UFC, MMA Fighting & Combat Sports Lifestyle

UFC, MMA Fighting & Combat Sports Lifestyle

What are the bare knuckle fighting championship rules

The BKFC Rules In Full

With the quite recent advent of bare-knuckle boxing making its resurgence on the world stage. More and more combat sports fans are beginning to show an increased interest in the original, most intense of boxing styles. And with that people are seeking to find out more about the rules behind the sports premier promotion, the bare Knuckle Fighting Championships.

The Bare-knuckle Fighting Championship separates itself from gloved boxing in its use of a circular ring, with a smaller circle at its centre. Fighters begin the bout inside the smaller circle with one foot on a scratch line. Fights last 5 rounds, with each being 2 minutes in length.

This bare-knuckle malarky is really starting to catch on. I say catch on when it’s a sport that actually predates all the other “mainstream” combat sports that we today know and love. And it’s not just fans who are becoming besotted with this latest development. As you comb your way through the list of fighters and advocates. It suddenly jumps out just how many of those involved are current or former mixed martial arts fighters and or boxers.

Many are now in the later years of their careers, still with plenty of fight left and looking for a challenge that gets their blood pumping and bare-knuckle appears to do just that. And BKFC seems to be wasting no time in ramping up the quality of its cards with promise of even bigger names to soon follow.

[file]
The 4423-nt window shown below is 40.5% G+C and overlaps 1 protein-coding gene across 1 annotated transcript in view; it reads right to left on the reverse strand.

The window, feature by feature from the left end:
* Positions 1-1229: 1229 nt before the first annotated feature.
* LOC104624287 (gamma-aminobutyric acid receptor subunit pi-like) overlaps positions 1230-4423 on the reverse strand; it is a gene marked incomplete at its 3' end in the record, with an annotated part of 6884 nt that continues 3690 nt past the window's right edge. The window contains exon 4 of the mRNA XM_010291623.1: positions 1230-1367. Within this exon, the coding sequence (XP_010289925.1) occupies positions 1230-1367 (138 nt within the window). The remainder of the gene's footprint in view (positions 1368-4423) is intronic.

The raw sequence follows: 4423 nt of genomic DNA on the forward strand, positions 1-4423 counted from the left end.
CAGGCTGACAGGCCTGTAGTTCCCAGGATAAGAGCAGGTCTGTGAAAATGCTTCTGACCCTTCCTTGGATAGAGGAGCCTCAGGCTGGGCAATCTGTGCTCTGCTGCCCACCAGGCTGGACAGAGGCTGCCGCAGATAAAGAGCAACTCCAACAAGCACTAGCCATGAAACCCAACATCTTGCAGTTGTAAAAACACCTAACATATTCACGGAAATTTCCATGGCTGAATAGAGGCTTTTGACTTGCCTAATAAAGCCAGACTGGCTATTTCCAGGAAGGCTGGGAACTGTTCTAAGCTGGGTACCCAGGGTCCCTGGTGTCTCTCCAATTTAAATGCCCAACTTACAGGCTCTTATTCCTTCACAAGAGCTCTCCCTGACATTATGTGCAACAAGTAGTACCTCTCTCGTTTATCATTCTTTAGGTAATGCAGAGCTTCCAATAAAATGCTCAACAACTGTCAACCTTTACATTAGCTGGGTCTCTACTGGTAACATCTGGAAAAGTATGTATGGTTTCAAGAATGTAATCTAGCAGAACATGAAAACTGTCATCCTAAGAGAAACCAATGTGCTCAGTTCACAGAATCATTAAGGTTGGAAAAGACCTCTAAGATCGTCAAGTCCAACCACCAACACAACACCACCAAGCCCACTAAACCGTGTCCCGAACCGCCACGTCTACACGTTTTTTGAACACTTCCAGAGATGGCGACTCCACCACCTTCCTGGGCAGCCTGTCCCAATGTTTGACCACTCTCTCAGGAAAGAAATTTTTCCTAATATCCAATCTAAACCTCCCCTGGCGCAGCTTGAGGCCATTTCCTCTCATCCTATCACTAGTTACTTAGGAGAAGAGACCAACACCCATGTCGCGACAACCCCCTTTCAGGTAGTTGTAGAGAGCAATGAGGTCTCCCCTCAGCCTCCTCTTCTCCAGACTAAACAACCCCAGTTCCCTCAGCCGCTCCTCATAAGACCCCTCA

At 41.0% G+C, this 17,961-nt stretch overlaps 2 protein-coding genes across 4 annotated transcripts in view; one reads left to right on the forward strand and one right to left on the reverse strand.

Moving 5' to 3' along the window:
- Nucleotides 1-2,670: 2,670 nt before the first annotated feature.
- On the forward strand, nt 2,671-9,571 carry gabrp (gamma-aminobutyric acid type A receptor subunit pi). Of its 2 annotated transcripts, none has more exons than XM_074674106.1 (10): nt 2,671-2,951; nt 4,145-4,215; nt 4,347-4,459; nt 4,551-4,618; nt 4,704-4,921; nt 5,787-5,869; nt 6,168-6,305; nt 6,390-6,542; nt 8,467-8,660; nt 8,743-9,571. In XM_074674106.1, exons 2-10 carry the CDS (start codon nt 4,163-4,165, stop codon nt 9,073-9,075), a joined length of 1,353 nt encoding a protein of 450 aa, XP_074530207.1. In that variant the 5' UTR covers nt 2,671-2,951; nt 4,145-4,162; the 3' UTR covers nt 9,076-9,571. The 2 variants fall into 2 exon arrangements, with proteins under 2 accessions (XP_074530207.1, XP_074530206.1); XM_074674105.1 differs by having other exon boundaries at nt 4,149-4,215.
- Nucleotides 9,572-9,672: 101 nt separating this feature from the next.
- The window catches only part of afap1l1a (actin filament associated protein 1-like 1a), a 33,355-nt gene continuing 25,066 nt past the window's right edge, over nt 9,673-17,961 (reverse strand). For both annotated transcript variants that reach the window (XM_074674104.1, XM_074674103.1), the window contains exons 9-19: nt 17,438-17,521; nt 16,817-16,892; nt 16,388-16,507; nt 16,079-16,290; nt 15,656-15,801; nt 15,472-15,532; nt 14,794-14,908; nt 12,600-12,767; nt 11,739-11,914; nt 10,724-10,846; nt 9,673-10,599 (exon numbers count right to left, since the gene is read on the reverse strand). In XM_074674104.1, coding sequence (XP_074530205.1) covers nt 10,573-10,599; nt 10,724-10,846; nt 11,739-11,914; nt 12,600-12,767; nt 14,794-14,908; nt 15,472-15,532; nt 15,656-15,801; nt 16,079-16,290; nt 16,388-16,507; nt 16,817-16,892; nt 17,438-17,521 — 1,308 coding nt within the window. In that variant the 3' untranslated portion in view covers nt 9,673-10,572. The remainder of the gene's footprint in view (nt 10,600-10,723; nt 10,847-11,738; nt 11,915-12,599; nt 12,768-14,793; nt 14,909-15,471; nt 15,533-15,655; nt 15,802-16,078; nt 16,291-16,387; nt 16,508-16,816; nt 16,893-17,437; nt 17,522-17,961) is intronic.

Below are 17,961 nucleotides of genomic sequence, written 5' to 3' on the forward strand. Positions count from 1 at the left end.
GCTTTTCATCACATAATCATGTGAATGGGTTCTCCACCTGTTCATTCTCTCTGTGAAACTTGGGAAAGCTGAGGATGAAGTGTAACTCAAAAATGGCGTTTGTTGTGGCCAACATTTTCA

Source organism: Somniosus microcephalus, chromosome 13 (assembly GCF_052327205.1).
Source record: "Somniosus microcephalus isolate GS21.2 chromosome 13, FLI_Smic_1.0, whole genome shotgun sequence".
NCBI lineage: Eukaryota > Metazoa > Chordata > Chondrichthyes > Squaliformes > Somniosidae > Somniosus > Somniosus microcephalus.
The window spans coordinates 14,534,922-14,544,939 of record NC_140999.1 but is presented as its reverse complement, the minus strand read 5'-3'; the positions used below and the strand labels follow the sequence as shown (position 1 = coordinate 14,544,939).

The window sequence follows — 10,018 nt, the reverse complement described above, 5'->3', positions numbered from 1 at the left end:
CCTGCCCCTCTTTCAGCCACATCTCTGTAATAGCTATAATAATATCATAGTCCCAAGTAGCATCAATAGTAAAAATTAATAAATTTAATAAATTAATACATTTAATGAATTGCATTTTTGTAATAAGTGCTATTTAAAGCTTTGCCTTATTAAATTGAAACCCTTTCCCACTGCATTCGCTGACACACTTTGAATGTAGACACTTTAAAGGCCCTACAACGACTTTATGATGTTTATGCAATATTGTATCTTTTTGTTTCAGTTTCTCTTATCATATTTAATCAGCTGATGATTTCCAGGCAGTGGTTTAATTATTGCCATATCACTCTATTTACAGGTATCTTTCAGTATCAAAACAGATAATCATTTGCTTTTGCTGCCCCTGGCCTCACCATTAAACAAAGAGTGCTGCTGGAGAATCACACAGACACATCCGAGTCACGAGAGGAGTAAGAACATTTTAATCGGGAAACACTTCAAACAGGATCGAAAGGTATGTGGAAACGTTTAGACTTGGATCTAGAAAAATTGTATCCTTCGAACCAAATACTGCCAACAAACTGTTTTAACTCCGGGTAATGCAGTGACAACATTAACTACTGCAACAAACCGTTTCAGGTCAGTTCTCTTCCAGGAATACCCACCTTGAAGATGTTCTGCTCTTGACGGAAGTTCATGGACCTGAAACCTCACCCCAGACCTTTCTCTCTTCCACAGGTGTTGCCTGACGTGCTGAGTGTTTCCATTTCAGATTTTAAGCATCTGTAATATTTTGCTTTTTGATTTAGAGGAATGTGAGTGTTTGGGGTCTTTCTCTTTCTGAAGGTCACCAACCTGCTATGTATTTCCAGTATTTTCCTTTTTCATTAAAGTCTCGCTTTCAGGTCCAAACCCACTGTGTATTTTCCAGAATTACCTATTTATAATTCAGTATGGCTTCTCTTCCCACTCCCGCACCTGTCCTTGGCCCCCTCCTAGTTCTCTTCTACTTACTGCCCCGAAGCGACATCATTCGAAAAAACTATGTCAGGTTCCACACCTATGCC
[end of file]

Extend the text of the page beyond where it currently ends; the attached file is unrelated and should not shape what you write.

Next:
The Fighting Environment

The ring used for bare-knuckle is unique from the traditional boxing ring we have all come to know. Round in shape and measuring 22 feet at its diameter, the sides of the ring are made of 4 rigid ropes which stretch between 8 padded supporting upright poles. This distinctive design has led to some different dynamics being in play during the fights we have already seen.

Toe The Line In Bare Knuckle
Fighters Toe The Line as the fight starts

Based on the Broughton Rules which hark back to the original 19th-century format. Fighters begin the bout just three feet apart in what is referred to as “Toe the line”. BKFC is very much looking to continue the legacy of the Bare-knuckle boxing which was the precursor to today’s gloved sport. And so draws upon many of the rules and regulations which were dictated by the sport in its original format.

In a sport that has come from the past, only allowing fighters who have competed at a professional level in its ranks. Bare Knuckle Boxing is seeking out all-new levels in pure combat, recalibrated and made digestible for the 21st-century audience. Only holding events which are fully sanctioned by an Athletic Commission in good standing with the ABC (Association and Boxing Commissions and Combative Sports).

The Definitive Bare Knuckle RULESET

The rules of the Bare-knuckle Fighting Championship are as follows: